Texas Food Banks Call for Lawmakers to Update the SNAP Vehicle Asset Test

The Feeding Texas network, made up of 21 food banks across the state, is calling on state lawmakers to update the SNAP Vehicle Asset Test today in a virtual day of advocacy.

Eligibility for SNAP is primarily based on income and family size. Texas also chooses to use a Vehicle Asset Test, which places a limit on the value of the vehicles a family may own and still qualify for the program.

In the 26 counties served by the East Texas Food Bank, 500 East Texas households were denied SNAP in 2019, and that number grew to 2,399 East Texas households in 2022 due to the Vehicle Asset Test.

“This is a significant increase in denials in just a few years,” said Dennis Cullinane, CEO of the East Texas Food Bank. “More families are going without the food assistance they need because the Vehicle Asset Test has not kept up with the economy.”

“No family should lose their ability to put food on the table because of inflation in the car market,” said Celia Cole, CEO of Feeding Texas. “Used cars have significantly increased because of the supply chain issues. As a result, many families that were previously approved for SNAP had their benefits taken away.”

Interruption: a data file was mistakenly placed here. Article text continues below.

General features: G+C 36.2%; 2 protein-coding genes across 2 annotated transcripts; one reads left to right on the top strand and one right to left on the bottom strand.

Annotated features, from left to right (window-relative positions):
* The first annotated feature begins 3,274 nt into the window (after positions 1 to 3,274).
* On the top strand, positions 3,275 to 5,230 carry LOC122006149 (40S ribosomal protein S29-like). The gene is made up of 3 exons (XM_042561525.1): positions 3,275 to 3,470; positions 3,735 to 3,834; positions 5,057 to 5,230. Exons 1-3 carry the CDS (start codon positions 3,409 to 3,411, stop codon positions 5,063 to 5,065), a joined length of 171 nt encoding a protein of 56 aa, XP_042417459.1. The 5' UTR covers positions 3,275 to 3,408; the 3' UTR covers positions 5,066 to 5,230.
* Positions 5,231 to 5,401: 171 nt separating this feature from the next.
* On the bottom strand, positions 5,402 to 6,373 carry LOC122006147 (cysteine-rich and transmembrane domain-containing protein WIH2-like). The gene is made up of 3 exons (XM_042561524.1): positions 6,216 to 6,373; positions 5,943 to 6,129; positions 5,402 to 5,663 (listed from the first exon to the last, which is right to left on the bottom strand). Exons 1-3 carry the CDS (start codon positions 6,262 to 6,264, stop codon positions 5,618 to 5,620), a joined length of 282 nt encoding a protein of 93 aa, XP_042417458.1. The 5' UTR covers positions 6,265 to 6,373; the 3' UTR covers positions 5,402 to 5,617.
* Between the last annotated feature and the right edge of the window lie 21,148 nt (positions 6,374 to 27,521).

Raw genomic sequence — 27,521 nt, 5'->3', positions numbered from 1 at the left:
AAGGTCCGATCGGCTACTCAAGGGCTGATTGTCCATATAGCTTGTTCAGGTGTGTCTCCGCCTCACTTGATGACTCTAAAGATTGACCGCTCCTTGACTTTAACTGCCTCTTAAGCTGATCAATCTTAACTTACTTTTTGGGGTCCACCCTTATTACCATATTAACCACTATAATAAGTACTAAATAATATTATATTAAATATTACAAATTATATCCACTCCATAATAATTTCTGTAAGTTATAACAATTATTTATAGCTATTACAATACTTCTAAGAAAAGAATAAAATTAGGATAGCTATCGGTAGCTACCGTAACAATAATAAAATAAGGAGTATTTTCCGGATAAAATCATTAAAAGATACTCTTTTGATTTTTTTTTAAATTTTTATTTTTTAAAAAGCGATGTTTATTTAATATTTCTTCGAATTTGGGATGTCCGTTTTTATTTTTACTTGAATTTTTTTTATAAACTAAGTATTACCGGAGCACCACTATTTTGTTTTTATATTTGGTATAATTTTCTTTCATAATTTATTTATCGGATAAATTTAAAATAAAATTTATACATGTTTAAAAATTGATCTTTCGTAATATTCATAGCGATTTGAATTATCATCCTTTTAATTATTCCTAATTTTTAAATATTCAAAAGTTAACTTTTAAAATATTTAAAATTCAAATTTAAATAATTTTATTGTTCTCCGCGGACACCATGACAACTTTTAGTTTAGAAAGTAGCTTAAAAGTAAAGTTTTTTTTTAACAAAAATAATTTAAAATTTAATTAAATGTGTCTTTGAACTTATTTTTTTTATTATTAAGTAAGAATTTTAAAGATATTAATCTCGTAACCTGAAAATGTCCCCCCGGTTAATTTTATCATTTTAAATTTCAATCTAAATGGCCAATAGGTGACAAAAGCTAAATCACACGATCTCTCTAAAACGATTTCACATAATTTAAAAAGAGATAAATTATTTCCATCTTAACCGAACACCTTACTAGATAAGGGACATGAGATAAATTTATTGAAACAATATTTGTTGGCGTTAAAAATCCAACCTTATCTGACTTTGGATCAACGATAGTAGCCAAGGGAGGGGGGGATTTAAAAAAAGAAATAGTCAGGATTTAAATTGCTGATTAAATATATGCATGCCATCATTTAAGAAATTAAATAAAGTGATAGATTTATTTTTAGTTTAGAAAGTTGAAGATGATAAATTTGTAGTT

Senator Cesar Blanco (D-El Paso) and Representative Ryan Guillen (R-Rio Grande City) filed companion bills in the Senate (SB 273) and House (HB 1287) that would index the SNAP Vehicle Asset Test to inflation to better reflect today’s car values.

Current limits are $15,000 for the first vehicle and $4,650 for any additional vehicle that a family owns. These limits have not been updated since 2001 for the primary car and 1974 for additional cars.

Texans everywhere are feeling the impact of inflation,” Rep. Guillen said. “Because SNAP eligibility is linked to vehicle value, hungry Texans are losing benefits at a time when they need them most. These vehicle limits were set over 20 years ago—they are outdated and out of touch with reality.”

In Texas, 11,615 households were denied SNAP due to the Vehicle Asset Test in 2019. In 2022, the total number of rejections grew to 54,740.

Because SNAP is a federal program, Texas will incur no additional costs for updating the policy.

“Updating Texas’ SNAP Vehicle Asset Test is not a handout, it is a hand-up for thousands of Texas families facing food insecurity who should not be punished for having the vehicles they need to lift themselves out of poverty and welfare,” Sen. Blanco said. “It is a simple solution that would help thousands of hungry families at no cost to the state.”